In addition, it is common knowledge that members of the Cruciferae family are warriors in the cancer prevention battle. Recent research indicates that a chemical component in broccoli can prevent the expansion of cancerous cells. The primary anti-cancer element is sulforaphane which was found – under laboratory conditions – to delay the growth of cancerous stem cells. Its course of action is similar to other anti-cancerous components that are used clinically, by actively disturbing the cell redistribution. Sulforaphane is even more prominent in broccoli sprouts.

So as not to impair the very valuable components of broccoli, take care not to overcook. Best to consume it raw, steamed or lightly cooked (3-5 minutes). Check our recipe section for excellent broccoli salads.

Hey, listen to your mother sometime.


  • Broccoli fares well in the refrigerator. Store it in a plastic bag in the fridge to protect its nutritional value, especially the Vitamin C. Another possibility, albeit less popular, is to immerse the broccoli stalk in deep ice water (like a bouquet of flowers), covering the inflorescence with a loose plastic bag, and change the water daily.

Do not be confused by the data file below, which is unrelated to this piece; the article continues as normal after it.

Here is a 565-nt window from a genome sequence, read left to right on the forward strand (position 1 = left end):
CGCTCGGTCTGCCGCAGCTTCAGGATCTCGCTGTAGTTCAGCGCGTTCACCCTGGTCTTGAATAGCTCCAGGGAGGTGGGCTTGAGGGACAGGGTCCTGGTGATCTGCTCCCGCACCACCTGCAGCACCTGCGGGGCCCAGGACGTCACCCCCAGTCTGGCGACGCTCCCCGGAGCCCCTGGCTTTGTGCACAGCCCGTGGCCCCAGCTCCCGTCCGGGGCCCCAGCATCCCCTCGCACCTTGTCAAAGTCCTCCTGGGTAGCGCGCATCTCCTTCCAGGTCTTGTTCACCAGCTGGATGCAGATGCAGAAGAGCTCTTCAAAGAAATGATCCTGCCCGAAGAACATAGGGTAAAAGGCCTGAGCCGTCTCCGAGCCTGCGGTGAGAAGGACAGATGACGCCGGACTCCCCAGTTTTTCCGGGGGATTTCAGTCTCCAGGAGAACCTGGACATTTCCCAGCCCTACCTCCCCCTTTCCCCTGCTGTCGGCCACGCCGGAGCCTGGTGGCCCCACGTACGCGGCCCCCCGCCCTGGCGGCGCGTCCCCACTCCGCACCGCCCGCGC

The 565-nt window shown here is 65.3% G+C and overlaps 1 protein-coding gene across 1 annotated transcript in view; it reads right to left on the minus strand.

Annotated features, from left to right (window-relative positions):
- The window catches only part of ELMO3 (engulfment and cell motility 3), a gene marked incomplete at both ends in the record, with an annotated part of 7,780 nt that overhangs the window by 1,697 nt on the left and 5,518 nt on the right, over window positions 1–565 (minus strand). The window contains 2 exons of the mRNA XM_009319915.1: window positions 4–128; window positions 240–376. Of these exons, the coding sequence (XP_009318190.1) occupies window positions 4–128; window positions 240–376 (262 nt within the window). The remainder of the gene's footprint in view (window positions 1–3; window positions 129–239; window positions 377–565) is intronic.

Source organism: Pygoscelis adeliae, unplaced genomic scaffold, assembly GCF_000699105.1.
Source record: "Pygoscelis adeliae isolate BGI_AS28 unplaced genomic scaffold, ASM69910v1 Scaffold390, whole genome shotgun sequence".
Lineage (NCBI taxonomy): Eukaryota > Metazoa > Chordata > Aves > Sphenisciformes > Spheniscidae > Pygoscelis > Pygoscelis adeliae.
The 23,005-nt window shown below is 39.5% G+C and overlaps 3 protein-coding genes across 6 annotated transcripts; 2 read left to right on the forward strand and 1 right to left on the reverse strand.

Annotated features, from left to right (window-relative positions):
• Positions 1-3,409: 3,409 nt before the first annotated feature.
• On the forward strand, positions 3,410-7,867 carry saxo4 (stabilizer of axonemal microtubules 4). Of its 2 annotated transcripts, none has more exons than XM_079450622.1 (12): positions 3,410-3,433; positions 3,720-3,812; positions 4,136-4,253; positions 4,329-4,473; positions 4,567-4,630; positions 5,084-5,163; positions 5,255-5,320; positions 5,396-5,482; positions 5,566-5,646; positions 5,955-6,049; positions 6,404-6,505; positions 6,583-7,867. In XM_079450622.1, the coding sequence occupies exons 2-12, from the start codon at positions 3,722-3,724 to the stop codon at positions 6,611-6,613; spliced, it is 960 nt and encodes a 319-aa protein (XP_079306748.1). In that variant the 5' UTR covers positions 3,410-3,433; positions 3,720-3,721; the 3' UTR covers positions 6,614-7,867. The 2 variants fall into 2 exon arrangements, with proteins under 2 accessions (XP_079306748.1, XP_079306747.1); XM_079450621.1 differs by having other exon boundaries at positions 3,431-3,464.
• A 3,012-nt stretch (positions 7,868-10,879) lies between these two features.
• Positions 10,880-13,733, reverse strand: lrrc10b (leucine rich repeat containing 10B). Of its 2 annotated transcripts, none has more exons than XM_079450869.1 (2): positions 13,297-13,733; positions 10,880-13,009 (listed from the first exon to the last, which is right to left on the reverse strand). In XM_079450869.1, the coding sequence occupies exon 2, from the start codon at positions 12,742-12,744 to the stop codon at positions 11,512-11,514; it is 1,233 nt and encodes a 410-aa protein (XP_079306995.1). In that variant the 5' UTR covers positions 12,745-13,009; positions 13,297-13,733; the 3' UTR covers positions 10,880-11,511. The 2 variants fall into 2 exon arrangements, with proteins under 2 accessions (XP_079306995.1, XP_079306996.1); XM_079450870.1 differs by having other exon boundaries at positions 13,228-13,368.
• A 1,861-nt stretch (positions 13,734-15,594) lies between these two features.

• Do not wash the broccoli before you refrigerate. Moisture will ruin it.
  • When you cook/steam/lightly-fry the whole broccoli, begin with the stalks. They are harder and need more cooking time. Add the florets and leaves later (broccoli leaves are delicious and definitely worth a taste!).
  • Go easy on the cooking so the broccoli remains solid and its flavor is stronger. Best to steam, not to cook.

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Have a great week with wonderful, happy news. And enjoy the wintery, smiley sun!

Alon, Bat Ami, Dror, Yochai and the Chubeza team



Monday: Broccoli, coriander/parsley/dill, tomatoes, baby greens (mesclun mix)/lettuce, kale/spinach, cucumbers, kohlrabi/turnips, leeks/onions, cauliflower, fennel. Small boxes only: cabbage.

Large box, in addition: Daikon/baby radishes, Chinese cabbage/Swiss chard, celery stalk/celeriac, Snow peas/ sweet red peppers.

Wednesday: Broccoli, coriander/parsley/dill, tomatoes, lettuce/Chinese cabbage, kale/spinach, cucumbers, kohlrabi/turnips/daikon/baby radishes, leeks/onions, cauliflower, fennel. Small boxes only: cabbage.

Large box, in addition: baby greens (mesclun mix), beets/sweet red peppers, celery, spinach.

And there’s more! You can add to your basket a wide, delectable range of additional products from fine small producers: flour, fruits, honey, dates, almonds, garbanzo beans, crackers, probiotic foods, dried fruits and leathers, olive oil, bakery products and goat dairy too! You can learn more about each producer on the Chubeza website. On our order system there’s a detailed listing of the products and their cost, you can make an order online now!